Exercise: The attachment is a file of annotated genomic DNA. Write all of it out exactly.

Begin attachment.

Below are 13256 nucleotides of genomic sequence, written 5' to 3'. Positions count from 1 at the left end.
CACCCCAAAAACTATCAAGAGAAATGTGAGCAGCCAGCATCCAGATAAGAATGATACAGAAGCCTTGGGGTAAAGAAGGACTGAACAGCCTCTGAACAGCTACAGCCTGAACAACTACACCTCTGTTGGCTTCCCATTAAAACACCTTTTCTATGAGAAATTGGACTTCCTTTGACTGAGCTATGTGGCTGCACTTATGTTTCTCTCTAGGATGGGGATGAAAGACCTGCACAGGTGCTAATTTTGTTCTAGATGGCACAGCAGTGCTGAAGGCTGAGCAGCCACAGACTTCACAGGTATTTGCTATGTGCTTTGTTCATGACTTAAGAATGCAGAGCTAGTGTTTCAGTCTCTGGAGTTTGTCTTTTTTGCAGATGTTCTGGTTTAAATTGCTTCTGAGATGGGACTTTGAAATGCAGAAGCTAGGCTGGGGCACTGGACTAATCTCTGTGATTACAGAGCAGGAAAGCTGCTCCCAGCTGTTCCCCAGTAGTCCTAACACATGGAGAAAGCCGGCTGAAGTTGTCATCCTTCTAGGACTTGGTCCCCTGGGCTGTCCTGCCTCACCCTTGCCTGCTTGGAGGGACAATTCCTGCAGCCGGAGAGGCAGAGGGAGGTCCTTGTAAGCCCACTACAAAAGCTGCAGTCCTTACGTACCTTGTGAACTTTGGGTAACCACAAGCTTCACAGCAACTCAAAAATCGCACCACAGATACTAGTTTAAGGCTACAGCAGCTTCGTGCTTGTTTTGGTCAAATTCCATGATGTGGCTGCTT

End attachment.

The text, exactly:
Below are 13256 nucleotides of genomic sequence, written 5' to 3'. Positions count from 1 at the left end.
CACCCCAAAAACTATCAAGAGAAATGTGAGCAGCCAGCATCCAGATAAGAATGATACAGAAGCCTTGGGGTAAAGAAGGACTGAACAGCCTCTGAACAGCTACAGCCTGAACAACTACACCTCTGTTGGCTTCCCATTAAAACACCTTTTCTATGAGAAATTGGACTTCCTTTGACTGAGCTATGTGGCTGCACTTATGTTTCTCTCTAGGATGGGGATGAAAGACCTGCACAGGTGCTAATTTTGTTCTAGATGGCACAGCAGTGCTGAAGGCTGAGCAGCCACAGACTTCACAGGTATTTGCTATGTGCTTTGTTCATGACTTAAGAATGCAGAGCTAGTGTTTCAGTCTCTGGAGTTTGTCTTTTTTGCAGATGTTCTGGTTTAAATTGCTTCTGAGATGGGACTTTGAAATGCAGAAGCTAGGCTGGGGCACTGGACTAATCTCTGTGATTACAGAGCAGGAAAGCTGCTCCCAGCTGTTCCCCAGTAGTCCTAACACATGGAGAAAGCCGGCTGAAGTTGTCATCCTTCTAGGACTTGGTCCCCTGGGCTGTCCTGCCTCACCCTTGCCTGCTTGGAGGGACAATTCCTGCAGCCGGAGAGGCAGAGGGAGGTCCTTGTAAGCCCACTACAAAAGCTGCAGTCCTTACGTACCTTGTGAACTTTGGGTAACCACAAGCTTCACAGCAACTCAAAAATCGCACCACAGATACTAGTTTAAGGCTACAGCAGCTTCGTGCTTGTTTTGGTCAAATTCCATGATGTGGCTGCTT